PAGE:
One of the last 2014 Modernism Week events was a Sunday morning home tour of ten homes in El Rancho Vista Estates. The homes were open for tours and all offered snacks and beverages–most of the alcoholic variety. I declined the Bloody Mary at the first house as figured I might be stumbling down the streets on the rest of the tour. But it was a nice, welcoming touch and very MCM. Have forgotten how much cocktails were a part of daily life 50 years ago. One of the homes had three different bar areas featuring vintage liquor and mixes. My fave from the era were/are the ice cream drinks: Grasshopper, Pink Alexander, always served with huge dollops of whipped cream and two hazelnuts. Hazelnuts were a treat as remember them only available at Christmas. But I digress…
El Rancho Vista, at E Vista Chino and Via Roberto Miguel, is the first residential subdivision by Wexler and Harrison, dating from late ’50s. The neighborhood is a collection of approximately 75 single-family homes located northeast of the Palm Springs International Airport.
They were designed as vacation homes so the homes were really bare bones:
Square footage in the 1500 + or – range
Large lots to include swimming pool
Polished concrete floors
“Variations on several open plan layouts include flat roofs, butterfly roofs, and the down-turned eave, which became something of a signature in later Harrison projects. Other character-defining details include now classic mid-century architectural elements like decorative concrete block walls and floor-to-ceiling glass walls oriented to spectacular mountain views that enhance indoor/outdoor living.” El Rancho Vista Estates (1960, Wexler & Harrison)
Many of the homes on the tour are investment properties and are available for rental. These homes are beautifully updated with minimalist decor, i.e., no books, magazine, clutter. A couple of the homes are owner-occupied exhibiting a realistic ‘lived-in’ ambience.
Street view of San Jacinto Mtns. Note utility pole: Electrical lines are still above ground
Remodeled Kitchen. What you see is what you get in counter space. The bar does help out in that respect.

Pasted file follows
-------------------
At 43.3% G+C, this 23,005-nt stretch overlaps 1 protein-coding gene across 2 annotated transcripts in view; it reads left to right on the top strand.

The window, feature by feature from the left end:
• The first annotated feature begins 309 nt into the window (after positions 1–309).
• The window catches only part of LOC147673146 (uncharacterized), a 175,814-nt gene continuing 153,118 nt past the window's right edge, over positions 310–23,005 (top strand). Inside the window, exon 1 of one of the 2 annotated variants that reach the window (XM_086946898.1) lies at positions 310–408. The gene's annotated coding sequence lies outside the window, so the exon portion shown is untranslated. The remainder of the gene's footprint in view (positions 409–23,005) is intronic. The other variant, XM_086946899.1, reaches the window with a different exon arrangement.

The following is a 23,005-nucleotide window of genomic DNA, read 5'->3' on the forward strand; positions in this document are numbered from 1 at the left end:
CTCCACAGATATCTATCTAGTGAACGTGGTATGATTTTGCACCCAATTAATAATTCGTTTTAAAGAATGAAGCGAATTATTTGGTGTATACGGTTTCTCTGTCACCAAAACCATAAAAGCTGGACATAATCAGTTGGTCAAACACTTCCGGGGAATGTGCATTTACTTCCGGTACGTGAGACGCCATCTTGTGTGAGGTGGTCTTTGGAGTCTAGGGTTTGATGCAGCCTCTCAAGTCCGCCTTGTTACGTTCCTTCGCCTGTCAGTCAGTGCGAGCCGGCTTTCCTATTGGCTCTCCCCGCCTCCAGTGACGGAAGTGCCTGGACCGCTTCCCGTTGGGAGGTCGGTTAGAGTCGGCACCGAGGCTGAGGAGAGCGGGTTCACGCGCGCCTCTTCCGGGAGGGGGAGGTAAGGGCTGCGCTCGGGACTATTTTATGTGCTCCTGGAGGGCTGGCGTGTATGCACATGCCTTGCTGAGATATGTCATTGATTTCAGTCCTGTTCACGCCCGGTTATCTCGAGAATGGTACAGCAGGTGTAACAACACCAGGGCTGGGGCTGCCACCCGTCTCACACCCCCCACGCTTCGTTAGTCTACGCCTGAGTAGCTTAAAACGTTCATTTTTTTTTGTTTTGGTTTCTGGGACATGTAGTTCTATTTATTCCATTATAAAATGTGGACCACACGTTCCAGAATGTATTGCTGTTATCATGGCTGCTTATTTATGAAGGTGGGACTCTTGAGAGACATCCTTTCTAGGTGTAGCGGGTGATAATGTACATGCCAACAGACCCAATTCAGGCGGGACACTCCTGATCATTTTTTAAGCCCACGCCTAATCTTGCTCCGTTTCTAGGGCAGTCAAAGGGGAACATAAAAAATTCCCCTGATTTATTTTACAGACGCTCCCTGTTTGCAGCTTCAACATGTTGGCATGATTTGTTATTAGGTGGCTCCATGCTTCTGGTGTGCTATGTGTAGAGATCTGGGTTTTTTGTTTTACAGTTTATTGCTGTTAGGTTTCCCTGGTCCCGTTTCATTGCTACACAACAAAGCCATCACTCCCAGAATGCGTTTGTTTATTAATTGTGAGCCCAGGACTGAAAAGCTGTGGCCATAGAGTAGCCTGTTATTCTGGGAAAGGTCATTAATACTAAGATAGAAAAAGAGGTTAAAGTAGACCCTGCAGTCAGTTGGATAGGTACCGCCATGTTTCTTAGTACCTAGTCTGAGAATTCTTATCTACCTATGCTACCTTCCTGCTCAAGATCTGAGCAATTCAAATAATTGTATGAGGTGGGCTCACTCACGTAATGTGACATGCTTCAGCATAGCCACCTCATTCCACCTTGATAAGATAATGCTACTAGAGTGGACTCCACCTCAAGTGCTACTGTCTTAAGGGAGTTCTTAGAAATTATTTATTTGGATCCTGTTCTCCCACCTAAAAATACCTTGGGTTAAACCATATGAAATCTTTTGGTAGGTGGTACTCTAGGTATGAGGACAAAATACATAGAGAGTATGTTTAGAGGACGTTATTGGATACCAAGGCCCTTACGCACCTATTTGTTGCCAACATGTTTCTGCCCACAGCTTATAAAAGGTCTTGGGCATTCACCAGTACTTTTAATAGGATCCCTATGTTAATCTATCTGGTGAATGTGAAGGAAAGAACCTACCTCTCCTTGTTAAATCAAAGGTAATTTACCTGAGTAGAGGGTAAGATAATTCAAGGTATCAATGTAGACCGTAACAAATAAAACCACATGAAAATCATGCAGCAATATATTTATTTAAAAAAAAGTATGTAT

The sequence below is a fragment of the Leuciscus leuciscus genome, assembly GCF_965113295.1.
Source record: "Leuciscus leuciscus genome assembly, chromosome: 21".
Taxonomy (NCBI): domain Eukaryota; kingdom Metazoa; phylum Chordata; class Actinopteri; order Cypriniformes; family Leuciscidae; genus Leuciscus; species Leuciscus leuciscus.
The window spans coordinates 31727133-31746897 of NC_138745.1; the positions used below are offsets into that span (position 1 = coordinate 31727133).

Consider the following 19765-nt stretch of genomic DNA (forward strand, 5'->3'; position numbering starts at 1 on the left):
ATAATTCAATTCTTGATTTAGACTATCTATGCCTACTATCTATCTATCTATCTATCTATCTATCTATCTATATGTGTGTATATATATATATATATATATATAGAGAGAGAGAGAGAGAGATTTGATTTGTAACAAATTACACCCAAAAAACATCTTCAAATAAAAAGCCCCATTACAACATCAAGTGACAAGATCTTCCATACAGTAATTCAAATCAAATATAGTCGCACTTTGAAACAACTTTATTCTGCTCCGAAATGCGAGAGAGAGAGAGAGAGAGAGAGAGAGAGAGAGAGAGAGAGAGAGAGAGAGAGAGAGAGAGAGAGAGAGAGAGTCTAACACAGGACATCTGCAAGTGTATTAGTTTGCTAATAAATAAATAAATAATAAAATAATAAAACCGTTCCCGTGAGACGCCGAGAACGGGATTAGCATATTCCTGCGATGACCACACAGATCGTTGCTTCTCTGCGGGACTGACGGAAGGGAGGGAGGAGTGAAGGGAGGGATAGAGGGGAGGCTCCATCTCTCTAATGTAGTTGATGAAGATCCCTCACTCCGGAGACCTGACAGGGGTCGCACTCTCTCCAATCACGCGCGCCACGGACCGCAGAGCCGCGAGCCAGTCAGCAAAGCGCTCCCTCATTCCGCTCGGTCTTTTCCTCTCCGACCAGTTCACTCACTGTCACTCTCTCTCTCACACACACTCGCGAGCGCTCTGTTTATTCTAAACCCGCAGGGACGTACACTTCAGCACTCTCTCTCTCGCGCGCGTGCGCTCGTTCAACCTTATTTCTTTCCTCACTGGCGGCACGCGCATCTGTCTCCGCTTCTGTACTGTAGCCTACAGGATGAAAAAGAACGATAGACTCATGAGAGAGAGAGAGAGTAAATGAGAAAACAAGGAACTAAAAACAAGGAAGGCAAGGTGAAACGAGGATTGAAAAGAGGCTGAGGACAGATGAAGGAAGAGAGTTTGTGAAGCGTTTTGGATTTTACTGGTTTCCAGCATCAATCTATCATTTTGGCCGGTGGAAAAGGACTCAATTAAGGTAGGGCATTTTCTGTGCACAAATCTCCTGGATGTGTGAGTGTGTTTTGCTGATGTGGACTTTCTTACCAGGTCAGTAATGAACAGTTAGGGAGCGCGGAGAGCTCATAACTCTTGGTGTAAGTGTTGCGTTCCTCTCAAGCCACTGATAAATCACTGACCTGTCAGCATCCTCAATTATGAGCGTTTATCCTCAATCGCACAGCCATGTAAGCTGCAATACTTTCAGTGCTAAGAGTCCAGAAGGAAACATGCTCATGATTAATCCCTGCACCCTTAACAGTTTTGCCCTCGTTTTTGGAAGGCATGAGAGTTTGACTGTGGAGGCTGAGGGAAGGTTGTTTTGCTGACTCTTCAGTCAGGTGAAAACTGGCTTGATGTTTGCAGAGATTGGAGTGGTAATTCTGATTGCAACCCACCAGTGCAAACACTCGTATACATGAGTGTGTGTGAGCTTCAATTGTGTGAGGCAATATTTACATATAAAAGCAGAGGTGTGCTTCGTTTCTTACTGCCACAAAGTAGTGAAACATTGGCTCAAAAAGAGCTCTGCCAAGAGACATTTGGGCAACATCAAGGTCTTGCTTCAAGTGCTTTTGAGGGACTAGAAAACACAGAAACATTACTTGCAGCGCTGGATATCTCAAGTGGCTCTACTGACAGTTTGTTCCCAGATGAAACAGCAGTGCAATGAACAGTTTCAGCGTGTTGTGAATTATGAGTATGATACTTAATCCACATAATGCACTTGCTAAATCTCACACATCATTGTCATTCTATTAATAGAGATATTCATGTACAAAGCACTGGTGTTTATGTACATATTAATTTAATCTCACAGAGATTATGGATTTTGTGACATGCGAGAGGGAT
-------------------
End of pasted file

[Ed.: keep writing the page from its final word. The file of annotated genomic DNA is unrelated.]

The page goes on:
Owner lives here so looks like a ‘regular’ home
Side yard softened by grasses in front of block wall
Typical drive/sidewalk treatment
Minimalist landscaping. Just rake it
Note the updated flooring. Believe it is tile
This is a rental home so very minimalist furnishings, Note the updated floor
Original polished concrete floor, cracks and all
Updated with hanging fireplace
Close-up of hanging fireplace
Original concrete floors. See crack in lower right; that is what concrete does, so live with it.
Updated kitchen; wall has been removed behind new island
Upgraded to reflect MCM decorating
Draperies are probably consistent with MCM but not it’s best moment. Certainly not one to repeat.
Family room that is actually lived in. Note updated ceiling lights
Authentic MCM Bar set up on a side board. Note the Pucci-inspired ice bucket.
Bedroom off back yard. Note floor-to-ceiling sliding doors
Updated kitchen with floating glass topped island. Island is probably not original. Note how tiny, but it was designed as a vacation home.
Interesting exterior. Not on tour but guess the grey/black wall (topped with white lattice) encloses a patio and adds privacy from street
Pierced block privacy screen outside the floor to ceiling windows. Note the bottom casement windows. Desert air cools at night and is heavier that hot air, hence bottom opening windows.
Outrageous updated shower
MBR off back yard/pool
Owner live-in home
Pool and yard of the last house on the tour. Tables were set up in the shade to serve food which was included in the tour. However, most of the other homes offered refreshments too, so you didn’t need breakfast before the tour.
Beautiful pool and view, enhanced (?) by utility lines. Never noticed utility lines/poles until editing photos.
Bar at last house serving Dirty Cosmo’s, Margheritas and water.
Another original concrete floor. This is the one thing rarely updated. If it’s not broke…
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